Tablet-shaped portable ventilator from India helps hospitals
Now open: Certificate Course in Management of Covid-19 by Govt. Of Gujarat and PlexusMDKnow more...Now open: Certificate Course in Management of Covid-19 by Govt. Of Gujarat and PlexusMDKnow more...
Get authentic, real-time news that helps you fight COVID-19 better.
Install PlexusMD App for doctors. It's free.
AgVa Healthcare, a Noida-based startup, which has built a cost-effective portable ventilator is lending a hand here in ramping up the production and supply of ventilators.

“We are working to manufacture 20,000 units in the next 30 days,” Diwakar Vaish, co-founder, AgVa Healthcare told ET Digital. The government has reached out to the company to manufacture 5,000 ventilators by April 15 to help hospitals facing a shortage of the equipment across India.

The device is priced between Rs 1.5 lakh to Rs 2 lakh. Meanwhile, the traditional ventilator costs somewhere between Rs 4-5 lakh, therefore, our device costs nearly one-fifth of the existing ventilators in the hospitals.

AgVa’s ventilator runs on room air. The bulky ventilators used in hospitals are not at all user-friendly and require technical expertise to understand, whereas AgVa’s ventilator, which weighs less than 3 kg, has a simple touchscreen interface that is easy to understand and can be run using an Android-powered phone. This makes the ventilator very user-friendly for the patient’s family and relatives to operate from home.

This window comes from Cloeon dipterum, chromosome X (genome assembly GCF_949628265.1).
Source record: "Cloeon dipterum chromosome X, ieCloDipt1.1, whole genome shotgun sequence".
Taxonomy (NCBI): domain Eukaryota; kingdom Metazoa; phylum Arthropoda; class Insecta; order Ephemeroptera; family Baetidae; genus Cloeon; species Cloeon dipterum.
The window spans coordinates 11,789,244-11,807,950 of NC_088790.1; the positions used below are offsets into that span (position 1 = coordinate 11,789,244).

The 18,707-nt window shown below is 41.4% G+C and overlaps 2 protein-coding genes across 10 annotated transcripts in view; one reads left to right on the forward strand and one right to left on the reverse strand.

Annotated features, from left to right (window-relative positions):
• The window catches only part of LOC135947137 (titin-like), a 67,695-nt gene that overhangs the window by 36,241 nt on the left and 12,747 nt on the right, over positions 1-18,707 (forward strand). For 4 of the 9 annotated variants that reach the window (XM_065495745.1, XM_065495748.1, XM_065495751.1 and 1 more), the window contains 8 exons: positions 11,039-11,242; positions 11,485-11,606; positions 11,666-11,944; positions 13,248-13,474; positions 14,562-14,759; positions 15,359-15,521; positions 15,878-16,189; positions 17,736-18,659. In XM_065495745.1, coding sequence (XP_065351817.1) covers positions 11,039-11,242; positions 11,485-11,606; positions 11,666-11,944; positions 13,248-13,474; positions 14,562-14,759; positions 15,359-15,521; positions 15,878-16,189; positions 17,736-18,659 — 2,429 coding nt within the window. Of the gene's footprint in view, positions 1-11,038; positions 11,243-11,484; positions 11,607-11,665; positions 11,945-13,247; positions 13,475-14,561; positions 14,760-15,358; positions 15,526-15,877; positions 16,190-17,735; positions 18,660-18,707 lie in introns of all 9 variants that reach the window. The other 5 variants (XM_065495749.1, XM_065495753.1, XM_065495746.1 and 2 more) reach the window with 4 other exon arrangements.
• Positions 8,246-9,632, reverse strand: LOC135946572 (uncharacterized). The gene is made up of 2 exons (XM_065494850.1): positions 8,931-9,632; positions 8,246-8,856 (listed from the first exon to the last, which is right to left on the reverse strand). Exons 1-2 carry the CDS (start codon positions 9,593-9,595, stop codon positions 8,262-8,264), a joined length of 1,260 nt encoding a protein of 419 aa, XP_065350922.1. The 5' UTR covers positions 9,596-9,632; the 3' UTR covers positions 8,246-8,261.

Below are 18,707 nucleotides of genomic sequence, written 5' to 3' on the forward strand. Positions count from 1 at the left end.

The portable ventilator does not require any installation or configuration, it is a simple plug-and-play system. “It uses only 20 watts of power and can be run on both 220 Volt and 12-volt ambulance sockets,” he said.

According to Johns Hopkins University, the demand for ventilator demand can be as high as 1 million in the country. Current availability in India is estimated to have between 30,000 and 50,000 ventilators. It says the US has about 160,000 and is running short in most places.

To deal with this crippling shortage of medical equipment, the Union government, on Tuesday, banned the export of ventilators, sanitizers and other ICU equipment with immediate effect.

Source: ET Health
D●●●a B●●●●●i L●●●i and 40 others like this19 shares
Like
Comment
Share
Dr. P●●●●●●●●y K●●●●●●●y
Dr. P●●●●●●●●y K●●●●●●●y Diabetology
Like
Apr 3, 2020Like
Dr. N●●d K●●●●r
Dr. N●●d K●●●●r Internal Medicine
Congratulations to compañi
Apr 3, 2020Like
Dr. N●●●●a G●●●a
Dr. N●●●●a G●●●a Obstetrics and Gynaecology
? such cost effective life sustaing equipments will change the scenario of medical facities in India in near future
Apr 6, 2020Like1